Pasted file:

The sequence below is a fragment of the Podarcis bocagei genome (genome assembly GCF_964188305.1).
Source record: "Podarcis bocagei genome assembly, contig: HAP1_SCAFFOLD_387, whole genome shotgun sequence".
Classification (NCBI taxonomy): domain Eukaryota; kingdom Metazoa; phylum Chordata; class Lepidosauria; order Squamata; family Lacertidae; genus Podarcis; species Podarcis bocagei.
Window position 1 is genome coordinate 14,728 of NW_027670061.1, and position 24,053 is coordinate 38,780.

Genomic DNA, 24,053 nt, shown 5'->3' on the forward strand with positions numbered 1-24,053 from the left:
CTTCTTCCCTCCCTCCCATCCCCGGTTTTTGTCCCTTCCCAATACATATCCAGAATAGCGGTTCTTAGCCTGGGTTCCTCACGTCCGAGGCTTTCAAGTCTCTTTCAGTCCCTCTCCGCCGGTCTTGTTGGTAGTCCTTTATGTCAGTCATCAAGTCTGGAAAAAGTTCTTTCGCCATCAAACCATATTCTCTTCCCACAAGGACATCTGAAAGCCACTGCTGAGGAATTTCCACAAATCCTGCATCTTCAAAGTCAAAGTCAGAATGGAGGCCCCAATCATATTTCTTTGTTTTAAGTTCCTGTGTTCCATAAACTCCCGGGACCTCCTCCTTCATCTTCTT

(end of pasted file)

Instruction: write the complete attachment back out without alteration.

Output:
The sequence below is a fragment of the Podarcis bocagei genome (genome assembly GCF_964188305.1).
Source record: "Podarcis bocagei genome assembly, contig: HAP1_SCAFFOLD_387, whole genome shotgun sequence".
Classification (NCBI taxonomy): domain Eukaryota; kingdom Metazoa; phylum Chordata; class Lepidosauria; order Squamata; family Lacertidae; genus Podarcis; species Podarcis bocagei.
Window position 1 is genome coordinate 14,728 of NW_027670061.1, and position 24,053 is coordinate 38,780.

Genomic DNA, 24,053 nt, shown 5'->3' on the forward strand with positions numbered 1-24,053 from the left:
CTTCTTCCCTCCCTCCCATCCCCGGTTTTTGTCCCTTCCCAATACATATCCAGAATAGCGGTTCTTAGCCTGGGTTCCTCACGTCCGAGGCTTTCAAGTCTCTTTCAGTCCCTCTCCGCCGGTCTTGTTGGTAGTCCTTTATGTCAGTCATCAAGTCTGGAAAAAGTTCTTTCGCCATCAAACCATATTCTCTTCCCACAAGGACATCTGAAAGCCACTGCTGAGGAATTTCCACAAATCCTGCATCTTCAAAGTCAAAGTCAGAATGGAGGCCCCAATCATATTTCTTTGTTTTAAGTTCCTGTGTTCCATAAACTCCCGGGACCTCCTCCTTCATCTTCTT